a Top view ESEM image of NAA. b Cross-sectional SEM image of imprint NAA. c Schematic representation of the alumina pores forming a close-packed hexagonal and perpendicular orientated array of columnar cells

Figure 4 shows SEM pictures of the top surface of a NAA sample after different steps in the PSS/PAH deposition, in order to validate the successful deposition of the polyelectrolyte multilayer. Figure 4a corresponds to an as-produced sample, Fig. 4b to a sample after the deposition of two polyelectrolyte bilayers, while Fig. 4c corresponds to a sample after the deposition of eight polyelectrolyte bilayers. The pictures do not show a noticeable change in pore diameter. A statistical estimation of pore diameters using image processing techniques was carried out; the results are included in Additional file 1: Figure S2 A–C and Table S1. This statistical estimation results in an average pore radius of 130 nm for the three pictures in Fig. 4ac with a standard deviation of 12 nm. To further illustrate the invariability in the pore diameter from the pictures, two circles are drawn on the figures corresponding to the maximum and minimum size obtained from this estimation. The only indication from the pictures that the surface is being properly modified is that the image contrast indeed increases with the number of bilayers. Hence, it can be assumed that there is a polyelectrolyte coat covering the sample surface. In order to confirm adequate infiltration and polyelectrolyte coating in the inner pore surfaces, we imaged a cross section of the nanopores before and after coating with polyelectrolytes and we obtained the energy-dispersive X-ray spectroscopy (EDX) spectra shown in Fig. 4d, e.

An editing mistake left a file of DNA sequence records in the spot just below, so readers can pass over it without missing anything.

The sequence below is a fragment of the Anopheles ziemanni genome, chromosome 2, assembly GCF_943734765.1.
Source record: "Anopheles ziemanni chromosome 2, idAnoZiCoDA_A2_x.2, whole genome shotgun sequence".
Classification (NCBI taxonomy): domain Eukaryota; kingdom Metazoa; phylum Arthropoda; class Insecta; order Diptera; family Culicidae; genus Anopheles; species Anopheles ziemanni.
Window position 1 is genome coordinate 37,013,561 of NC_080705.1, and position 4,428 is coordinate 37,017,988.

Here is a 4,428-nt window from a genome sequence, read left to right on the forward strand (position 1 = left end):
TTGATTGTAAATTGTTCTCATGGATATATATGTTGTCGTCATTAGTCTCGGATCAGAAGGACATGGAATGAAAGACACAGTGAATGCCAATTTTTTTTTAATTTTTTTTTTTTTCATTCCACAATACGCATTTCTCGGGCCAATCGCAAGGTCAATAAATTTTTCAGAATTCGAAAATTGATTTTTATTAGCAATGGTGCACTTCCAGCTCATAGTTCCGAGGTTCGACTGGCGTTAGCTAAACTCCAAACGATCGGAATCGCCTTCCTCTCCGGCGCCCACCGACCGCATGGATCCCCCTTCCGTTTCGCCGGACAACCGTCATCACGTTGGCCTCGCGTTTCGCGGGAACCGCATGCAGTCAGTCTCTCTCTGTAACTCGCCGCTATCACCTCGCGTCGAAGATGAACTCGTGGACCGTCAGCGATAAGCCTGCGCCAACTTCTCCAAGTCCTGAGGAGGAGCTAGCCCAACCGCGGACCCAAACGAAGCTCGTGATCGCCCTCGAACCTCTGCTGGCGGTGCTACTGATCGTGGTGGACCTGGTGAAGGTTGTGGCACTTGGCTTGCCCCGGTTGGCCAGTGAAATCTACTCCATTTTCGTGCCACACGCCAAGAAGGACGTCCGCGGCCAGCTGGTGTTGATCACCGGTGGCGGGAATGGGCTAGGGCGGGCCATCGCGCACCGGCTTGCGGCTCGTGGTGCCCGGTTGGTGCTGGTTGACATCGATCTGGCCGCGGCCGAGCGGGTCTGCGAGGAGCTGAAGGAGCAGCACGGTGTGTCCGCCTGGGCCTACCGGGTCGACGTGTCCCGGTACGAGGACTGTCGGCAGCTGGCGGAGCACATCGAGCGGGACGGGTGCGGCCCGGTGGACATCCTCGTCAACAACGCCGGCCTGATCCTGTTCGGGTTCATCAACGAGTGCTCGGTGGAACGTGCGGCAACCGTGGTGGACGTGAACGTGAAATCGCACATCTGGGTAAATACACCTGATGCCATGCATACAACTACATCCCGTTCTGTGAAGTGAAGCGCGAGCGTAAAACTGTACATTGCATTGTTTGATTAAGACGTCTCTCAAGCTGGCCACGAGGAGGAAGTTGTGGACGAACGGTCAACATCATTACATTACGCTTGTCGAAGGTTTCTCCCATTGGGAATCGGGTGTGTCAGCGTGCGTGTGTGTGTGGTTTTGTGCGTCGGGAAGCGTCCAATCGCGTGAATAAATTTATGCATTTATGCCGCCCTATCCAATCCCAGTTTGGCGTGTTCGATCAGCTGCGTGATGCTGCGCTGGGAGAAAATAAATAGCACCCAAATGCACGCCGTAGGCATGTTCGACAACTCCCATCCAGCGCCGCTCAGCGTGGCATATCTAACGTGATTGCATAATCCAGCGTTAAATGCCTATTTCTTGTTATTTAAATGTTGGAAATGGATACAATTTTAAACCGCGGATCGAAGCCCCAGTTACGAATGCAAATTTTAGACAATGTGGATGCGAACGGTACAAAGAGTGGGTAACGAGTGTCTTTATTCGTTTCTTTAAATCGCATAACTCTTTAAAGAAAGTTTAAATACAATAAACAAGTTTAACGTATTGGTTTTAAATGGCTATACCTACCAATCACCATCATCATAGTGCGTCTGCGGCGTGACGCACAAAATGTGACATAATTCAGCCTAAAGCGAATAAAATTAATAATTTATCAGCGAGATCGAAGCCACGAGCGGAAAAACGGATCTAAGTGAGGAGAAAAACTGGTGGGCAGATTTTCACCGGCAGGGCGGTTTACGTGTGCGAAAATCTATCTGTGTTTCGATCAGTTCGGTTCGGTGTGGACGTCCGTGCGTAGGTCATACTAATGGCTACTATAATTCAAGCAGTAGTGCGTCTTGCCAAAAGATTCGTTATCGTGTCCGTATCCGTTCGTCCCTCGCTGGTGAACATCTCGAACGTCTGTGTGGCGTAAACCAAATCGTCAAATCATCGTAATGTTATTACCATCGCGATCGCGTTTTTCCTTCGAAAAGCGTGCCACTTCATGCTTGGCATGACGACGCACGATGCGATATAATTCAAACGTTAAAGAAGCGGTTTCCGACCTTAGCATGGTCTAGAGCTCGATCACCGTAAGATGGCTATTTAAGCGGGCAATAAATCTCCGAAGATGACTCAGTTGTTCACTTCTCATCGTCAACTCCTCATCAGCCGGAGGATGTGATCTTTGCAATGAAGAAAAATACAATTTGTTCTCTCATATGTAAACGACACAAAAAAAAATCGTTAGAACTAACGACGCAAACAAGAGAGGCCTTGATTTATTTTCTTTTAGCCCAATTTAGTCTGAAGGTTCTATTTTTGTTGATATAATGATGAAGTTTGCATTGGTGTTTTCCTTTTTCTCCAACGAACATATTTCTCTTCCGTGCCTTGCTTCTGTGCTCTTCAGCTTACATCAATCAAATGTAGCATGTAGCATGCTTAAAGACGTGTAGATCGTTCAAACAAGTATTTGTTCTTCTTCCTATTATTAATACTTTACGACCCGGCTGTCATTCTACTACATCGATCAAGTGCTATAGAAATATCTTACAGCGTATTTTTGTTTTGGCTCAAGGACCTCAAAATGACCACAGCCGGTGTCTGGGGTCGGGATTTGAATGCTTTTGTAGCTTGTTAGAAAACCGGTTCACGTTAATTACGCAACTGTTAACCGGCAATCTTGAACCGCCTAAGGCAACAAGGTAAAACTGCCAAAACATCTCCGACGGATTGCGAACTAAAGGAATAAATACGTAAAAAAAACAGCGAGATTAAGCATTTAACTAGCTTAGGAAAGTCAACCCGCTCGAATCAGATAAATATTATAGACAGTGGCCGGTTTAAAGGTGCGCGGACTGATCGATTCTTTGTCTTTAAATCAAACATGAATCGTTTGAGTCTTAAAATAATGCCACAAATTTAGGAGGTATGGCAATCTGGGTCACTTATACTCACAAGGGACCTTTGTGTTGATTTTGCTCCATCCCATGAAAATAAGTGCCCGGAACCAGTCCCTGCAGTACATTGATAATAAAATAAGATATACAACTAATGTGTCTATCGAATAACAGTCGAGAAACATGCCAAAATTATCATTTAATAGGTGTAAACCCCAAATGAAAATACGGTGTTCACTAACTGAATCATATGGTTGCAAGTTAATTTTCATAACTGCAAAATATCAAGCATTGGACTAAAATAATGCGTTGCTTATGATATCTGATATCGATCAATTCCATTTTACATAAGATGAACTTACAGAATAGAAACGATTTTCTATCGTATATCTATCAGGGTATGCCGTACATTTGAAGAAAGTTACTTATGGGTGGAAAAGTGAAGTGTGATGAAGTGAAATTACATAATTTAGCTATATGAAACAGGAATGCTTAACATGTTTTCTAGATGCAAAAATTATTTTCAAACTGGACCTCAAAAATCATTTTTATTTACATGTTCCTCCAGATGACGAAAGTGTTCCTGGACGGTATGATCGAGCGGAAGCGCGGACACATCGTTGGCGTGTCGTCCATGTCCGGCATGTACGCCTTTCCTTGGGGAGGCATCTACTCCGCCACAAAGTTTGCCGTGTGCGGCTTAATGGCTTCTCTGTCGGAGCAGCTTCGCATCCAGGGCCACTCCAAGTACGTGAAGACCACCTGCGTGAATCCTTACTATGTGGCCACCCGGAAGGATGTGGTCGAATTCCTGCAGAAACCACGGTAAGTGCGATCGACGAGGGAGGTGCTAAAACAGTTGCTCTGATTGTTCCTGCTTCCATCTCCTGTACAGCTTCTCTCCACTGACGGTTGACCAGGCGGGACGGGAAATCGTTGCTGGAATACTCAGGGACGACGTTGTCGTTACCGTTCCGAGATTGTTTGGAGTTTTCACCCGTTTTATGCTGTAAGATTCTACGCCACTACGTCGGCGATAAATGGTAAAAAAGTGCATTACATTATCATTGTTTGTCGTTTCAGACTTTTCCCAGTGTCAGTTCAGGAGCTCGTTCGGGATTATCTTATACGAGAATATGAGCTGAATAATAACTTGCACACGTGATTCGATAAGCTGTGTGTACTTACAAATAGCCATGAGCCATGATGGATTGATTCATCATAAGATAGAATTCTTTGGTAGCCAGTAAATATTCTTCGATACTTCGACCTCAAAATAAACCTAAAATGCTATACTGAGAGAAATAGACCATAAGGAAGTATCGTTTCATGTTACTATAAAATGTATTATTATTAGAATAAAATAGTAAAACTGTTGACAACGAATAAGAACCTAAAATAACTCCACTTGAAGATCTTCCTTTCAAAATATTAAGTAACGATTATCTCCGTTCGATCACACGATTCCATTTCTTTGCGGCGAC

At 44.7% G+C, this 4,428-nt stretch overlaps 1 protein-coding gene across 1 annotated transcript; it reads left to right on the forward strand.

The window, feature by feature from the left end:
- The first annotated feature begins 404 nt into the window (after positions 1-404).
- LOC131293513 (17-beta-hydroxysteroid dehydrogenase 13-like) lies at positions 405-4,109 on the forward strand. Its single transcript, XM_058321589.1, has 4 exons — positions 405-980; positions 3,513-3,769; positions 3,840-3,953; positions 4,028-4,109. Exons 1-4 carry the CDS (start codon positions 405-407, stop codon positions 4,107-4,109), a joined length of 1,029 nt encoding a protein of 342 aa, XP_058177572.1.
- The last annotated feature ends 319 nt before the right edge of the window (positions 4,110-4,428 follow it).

Fig. 4

Environmental scanning electron microscope images of the top views a without polyelectrolyte coat, b with two polyelectrolyte bilayers, and c with eight polyelectrolyte bilayers. Circles about 124 and 136 are drawn in the images. The EDX measurements for cross section samples without polyelectrolyte coating (d) and with polyelectrolyte coating (e)

It can be assumed that no pore blockage occurred during the LbL self-assembly. The use of multivalent salt such as CaCl2 contributes to the formation of the polyelectrolyte layer inside the nanopore owing to a stronger polymer-chain contraction [21, 22]. The subsequent EDX analysis of those samples shows phosphoric and aluminum peaks due to the sample and electrolyte presence and also an oxygen peak because of the presence of this element in the alumina sample (Al2O3). However, a carbon peak only appeared on those samples with polyelectrolytes (Fig. 4d). That peak could not be found in the alumina samples without polyelectrolyte treatment (Fig. 4e). This observation confirms the successful deposition and insertion of both polyelectrolytes and DOX into the pores.